Setting the Stage: Worldwatch Highlights Renewables in Haiti


This week, Xing Fu-Bertaux and Matthew Lucky of Worldwatch’s Climate and Energy team are meeting with senior policymakers and educators in Port-au-Prince at a high-level workshop on Haiti’s energy future. They will be writing an in-depth post about the conference for ReVolt next week. As part of our ongoing work in the Caribbean, Worldwatch is currently focusing on the electricity sector in Haiti and the development of a low-carbon growth strategy.

Haiti has a population of nearly 10 million with a significantly underdeveloped energy infrastructure. Over 70 percent of Haiti’s people have gone without access to the electricity grid for years. The 2010 earthquake further exacerbated Haiti’s infrastructure challenges, leaving over 80 percent of the population without access to electricity and the many vital services that require power. For those Haitians that do have electricity access, service is often intermittent and unreliable.

Haiti’s current predicament has received ample media exposure since the earthquake. Although international aid and emergency relief programs are providing invaluable support, they are only part of the answer. Haitian leaders are searching for long-term solutions that promote sustainability, growth, and access to electricity. The Haitian Parliament’s recent approval of Garry Conille, President Martelly’s appointment for Prime Minister, has provided a measure of direction for the public sector in pursuit of its development and reconstruction goals. In anticipation of this new government, energy professionals are eager to set Haiti on a sustainable growth trajectory. Earlier this week, Worldwatch researchers Xing Fu-Bertaux and Matthew Lucky joined decision makers from all over the country for a special two-day workshop in Port-au-Prince organized by Dr. René Jean-Jumeau, Presidential Advisor for Energy, to discuss ways in which they can work together to promote the Haitian energy sector. Energy policy, procurement, rural electrification, and sustainability received particular emphasis at the workshop.

As in many island nations, Haitian electricity consumers suffer from the high costs associated with a long-standing reliance on imported oil for generation. These high costs, as well as a lack of access to the grid, are major impediments to economic growth and the social wellbeing of Haitian communities. Haiti currently imports costly fossil fuels to generate roughly 65 percent of the country’s electricity. The cost of imported oil leaves Electricité d’Haiti’s (EDH), Haiti’s state-owned utility, with little resources to invest in infrastructure. Confronting these challenges will require a synthesis of various policy approaches, including regulatory development that enables concentrated investments in sustainable energy. The recent $35 million Inter-American Development Bank (IDB) grant for Haitian electricity infrastructure has come at an ideal time for the country to implement the systemic changes needed to improve the electricity sector. With funds delegated for both policy reforms and capacity building, this grant offers the Haitian government a prime opportunity to execute a holistic approach to developing and incorporating renewable energy. In particular, solar and wind-based generation used in micro-grid applications and distributed generation can offer solutions to Haiti’s grid insufficiency.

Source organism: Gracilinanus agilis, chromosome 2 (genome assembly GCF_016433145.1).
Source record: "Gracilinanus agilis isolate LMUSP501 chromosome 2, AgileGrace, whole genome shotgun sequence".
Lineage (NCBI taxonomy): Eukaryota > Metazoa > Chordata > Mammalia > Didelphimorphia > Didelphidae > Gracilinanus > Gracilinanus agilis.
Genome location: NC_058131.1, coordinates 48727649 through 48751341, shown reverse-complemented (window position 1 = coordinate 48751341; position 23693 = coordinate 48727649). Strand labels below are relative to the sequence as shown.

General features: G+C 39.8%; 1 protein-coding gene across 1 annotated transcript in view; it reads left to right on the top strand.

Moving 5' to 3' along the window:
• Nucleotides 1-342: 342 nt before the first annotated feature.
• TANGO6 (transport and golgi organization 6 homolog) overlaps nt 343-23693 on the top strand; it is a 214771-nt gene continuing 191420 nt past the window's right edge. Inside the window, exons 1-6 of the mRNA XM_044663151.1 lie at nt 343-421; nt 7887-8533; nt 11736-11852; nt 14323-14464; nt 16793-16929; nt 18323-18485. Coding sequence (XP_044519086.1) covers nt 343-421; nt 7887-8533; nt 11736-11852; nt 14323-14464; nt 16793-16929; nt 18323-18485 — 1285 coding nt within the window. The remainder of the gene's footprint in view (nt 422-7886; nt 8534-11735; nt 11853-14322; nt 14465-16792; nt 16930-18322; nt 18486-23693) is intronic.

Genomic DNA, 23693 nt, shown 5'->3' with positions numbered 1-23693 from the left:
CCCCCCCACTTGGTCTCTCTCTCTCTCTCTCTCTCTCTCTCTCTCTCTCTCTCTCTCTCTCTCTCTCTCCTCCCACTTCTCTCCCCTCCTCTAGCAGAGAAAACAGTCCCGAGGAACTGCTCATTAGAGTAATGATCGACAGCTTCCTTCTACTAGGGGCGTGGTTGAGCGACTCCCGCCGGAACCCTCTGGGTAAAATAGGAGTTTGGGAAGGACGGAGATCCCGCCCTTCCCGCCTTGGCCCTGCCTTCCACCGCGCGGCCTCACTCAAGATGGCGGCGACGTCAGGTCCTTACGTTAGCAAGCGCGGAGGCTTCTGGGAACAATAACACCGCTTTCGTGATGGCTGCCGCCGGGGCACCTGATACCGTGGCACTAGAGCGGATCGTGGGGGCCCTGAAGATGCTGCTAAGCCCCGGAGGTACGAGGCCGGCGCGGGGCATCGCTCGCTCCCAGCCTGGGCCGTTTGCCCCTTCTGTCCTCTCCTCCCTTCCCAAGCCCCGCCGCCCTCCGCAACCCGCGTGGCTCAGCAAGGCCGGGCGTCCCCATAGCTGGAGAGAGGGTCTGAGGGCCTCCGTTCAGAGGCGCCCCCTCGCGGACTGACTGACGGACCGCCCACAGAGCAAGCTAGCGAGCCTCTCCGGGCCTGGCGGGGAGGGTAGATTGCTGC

Several months ago, the Climate and Energy team began investigating the Haitian energy sector and the unique challenges Haiti faces as a developing island country. While attending the workshop, Xing and Matthew were invited to present our work on renewable energy as a supply option for Haiti’s energy sector. Haiti’s 2007-2017 Energy Sector Development Plan outlines a lack of data on solar potential as a barrier to solar energy development. With the support of our recently completed 3TIER renewable energy resource assessments, Xing and Matthew provided the needed solar data and laid out the many ways in which solar and other renewable energy opportunities can benefit the Haitian electricity sector, as well as the additional policies and financial mechanisms needed to realize that promise.

Worldwatch is committed to partnering with the Haitian people to maximize the country’s renewable energy potential. While Haiti’s lack of electricity infrastructure poses very real challenges for development, it can also been seen as an opportunity for the country to leapfrog more developed economies and invest in a sustainable and efficient electricity infrastructure. Wind potential near Lake Azuei and widely available solar irradiance are just two examples of how Haiti’s natural endowments allow for renewable energy to play a much larger role in the overall energy mix. However, none of these resources will be harnessed without a clear energy policy and strong engagement of the government. In his closing remarks to workshop participants, Dr. Jean-Jumeau, quoting Xing Fu-Bertaux, reiterated that “policy drives investment.” Moving forward from this successful workshop, Worldwatch will continue working with leaders in Haiti to develop policies and public incentives that attract investment and enable the country to take advantage of its renewable energy potential.

Author: Zack Baize
Source: WorldWatch Institute
Original: http://goo.gl/bIxPL


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